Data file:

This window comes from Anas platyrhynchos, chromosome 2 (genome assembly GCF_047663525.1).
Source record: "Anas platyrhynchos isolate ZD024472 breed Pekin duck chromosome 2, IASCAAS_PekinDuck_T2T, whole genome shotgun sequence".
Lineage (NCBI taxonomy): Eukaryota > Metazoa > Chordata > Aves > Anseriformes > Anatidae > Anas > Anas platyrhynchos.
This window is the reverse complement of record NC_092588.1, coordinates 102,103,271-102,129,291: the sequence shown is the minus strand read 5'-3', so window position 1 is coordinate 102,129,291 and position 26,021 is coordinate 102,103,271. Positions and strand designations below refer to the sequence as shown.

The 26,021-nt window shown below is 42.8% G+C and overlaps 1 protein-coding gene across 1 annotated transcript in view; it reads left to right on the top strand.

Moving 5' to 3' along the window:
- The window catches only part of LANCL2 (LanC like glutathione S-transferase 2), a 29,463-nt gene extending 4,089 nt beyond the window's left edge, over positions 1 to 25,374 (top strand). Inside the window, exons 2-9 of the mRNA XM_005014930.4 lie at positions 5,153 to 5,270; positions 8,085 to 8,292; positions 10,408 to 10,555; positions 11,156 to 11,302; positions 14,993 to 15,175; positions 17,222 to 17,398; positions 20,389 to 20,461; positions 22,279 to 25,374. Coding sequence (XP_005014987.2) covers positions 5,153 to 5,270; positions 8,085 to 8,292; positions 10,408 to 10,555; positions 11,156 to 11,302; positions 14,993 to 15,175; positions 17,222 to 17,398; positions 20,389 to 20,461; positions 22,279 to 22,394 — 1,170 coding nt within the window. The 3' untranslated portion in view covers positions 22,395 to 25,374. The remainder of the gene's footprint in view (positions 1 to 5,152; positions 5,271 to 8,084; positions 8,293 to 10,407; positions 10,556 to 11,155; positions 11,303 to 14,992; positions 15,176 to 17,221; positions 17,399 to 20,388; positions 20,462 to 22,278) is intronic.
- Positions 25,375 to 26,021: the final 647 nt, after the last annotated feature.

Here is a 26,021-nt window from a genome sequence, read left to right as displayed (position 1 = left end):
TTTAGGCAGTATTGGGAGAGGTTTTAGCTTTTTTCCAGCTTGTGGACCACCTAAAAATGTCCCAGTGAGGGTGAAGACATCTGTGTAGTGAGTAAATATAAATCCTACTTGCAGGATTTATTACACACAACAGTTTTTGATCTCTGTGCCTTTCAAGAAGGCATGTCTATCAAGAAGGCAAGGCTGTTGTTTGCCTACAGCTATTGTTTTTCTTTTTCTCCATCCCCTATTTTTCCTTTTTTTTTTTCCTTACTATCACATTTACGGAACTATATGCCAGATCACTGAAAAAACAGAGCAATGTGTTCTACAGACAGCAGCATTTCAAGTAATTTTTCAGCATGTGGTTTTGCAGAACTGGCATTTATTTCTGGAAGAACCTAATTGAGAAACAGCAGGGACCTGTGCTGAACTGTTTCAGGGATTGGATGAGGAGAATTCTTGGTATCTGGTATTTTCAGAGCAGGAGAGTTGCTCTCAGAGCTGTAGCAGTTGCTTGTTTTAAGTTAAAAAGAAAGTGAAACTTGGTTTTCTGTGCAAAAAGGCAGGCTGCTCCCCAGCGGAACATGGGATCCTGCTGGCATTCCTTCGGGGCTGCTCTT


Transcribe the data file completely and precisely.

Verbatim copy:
This window comes from Anas platyrhynchos, chromosome 2 (genome assembly GCF_047663525.1).
Source record: "Anas platyrhynchos isolate ZD024472 breed Pekin duck chromosome 2, IASCAAS_PekinDuck_T2T, whole genome shotgun sequence".
Lineage (NCBI taxonomy): Eukaryota > Metazoa > Chordata > Aves > Anseriformes > Anatidae > Anas > Anas platyrhynchos.
This window is the reverse complement of record NC_092588.1, coordinates 102,103,271-102,129,291: the sequence shown is the minus strand read 5'-3', so window position 1 is coordinate 102,129,291 and position 26,021 is coordinate 102,103,271. Positions and strand designations below refer to the sequence as shown.

The 26,021-nt window shown below is 42.8% G+C and overlaps 1 protein-coding gene across 1 annotated transcript in view; it reads left to right on the top strand.

Moving 5' to 3' along the window:
- The window catches only part of LANCL2 (LanC like glutathione S-transferase 2), a 29,463-nt gene extending 4,089 nt beyond the window's left edge, over positions 1 to 25,374 (top strand). Inside the window, exons 2-9 of the mRNA XM_005014930.4 lie at positions 5,153 to 5,270; positions 8,085 to 8,292; positions 10,408 to 10,555; positions 11,156 to 11,302; positions 14,993 to 15,175; positions 17,222 to 17,398; positions 20,389 to 20,461; positions 22,279 to 25,374. Coding sequence (XP_005014987.2) covers positions 5,153 to 5,270; positions 8,085 to 8,292; positions 10,408 to 10,555; positions 11,156 to 11,302; positions 14,993 to 15,175; positions 17,222 to 17,398; positions 20,389 to 20,461; positions 22,279 to 22,394 — 1,170 coding nt within the window. The 3' untranslated portion in view covers positions 22,395 to 25,374. The remainder of the gene's footprint in view (positions 1 to 5,152; positions 5,271 to 8,084; positions 8,293 to 10,407; positions 10,556 to 11,155; positions 11,303 to 14,992; positions 15,176 to 17,221; positions 17,399 to 20,388; positions 20,462 to 22,278) is intronic.
- Positions 25,375 to 26,021: the final 647 nt, after the last annotated feature.

Here is a 26,021-nt window from a genome sequence, read left to right as displayed (position 1 = left end):
TTTAGGCAGTATTGGGAGAGGTTTTAGCTTTTTTCCAGCTTGTGGACCACCTAAAAATGTCCCAGTGAGGGTGAAGACATCTGTGTAGTGAGTAAATATAAATCCTACTTGCAGGATTTATTACACACAACAGTTTTTGATCTCTGTGCCTTTCAAGAAGGCATGTCTATCAAGAAGGCAAGGCTGTTGTTTGCCTACAGCTATTGTTTTTCTTTTTCTCCATCCCCTATTTTTCCTTTTTTTTTTTCCTTACTATCACATTTACGGAACTATATGCCAGATCACTGAAAAAACAGAGCAATGTGTTCTACAGACAGCAGCATTTCAAGTAATTTTTCAGCATGTGGTTTTGCAGAACTGGCATTTATTTCTGGAAGAACCTAATTGAGAAACAGCAGGGACCTGTGCTGAACTGTTTCAGGGATTGGATGAGGAGAATTCTTGGTATCTGGTATTTTCAGAGCAGGAGAGTTGCTCTCAGAGCTGTAGCAGTTGCTTGTTTTAAGTTAAAAAGAAAGTGAAACTTGGTTTTCTGTGCAAAAAGGCAGGCTGCTCCCCAGCGGAACATGGGATCCTGCTGGCATTCCTTCGGGGCTGCTCTT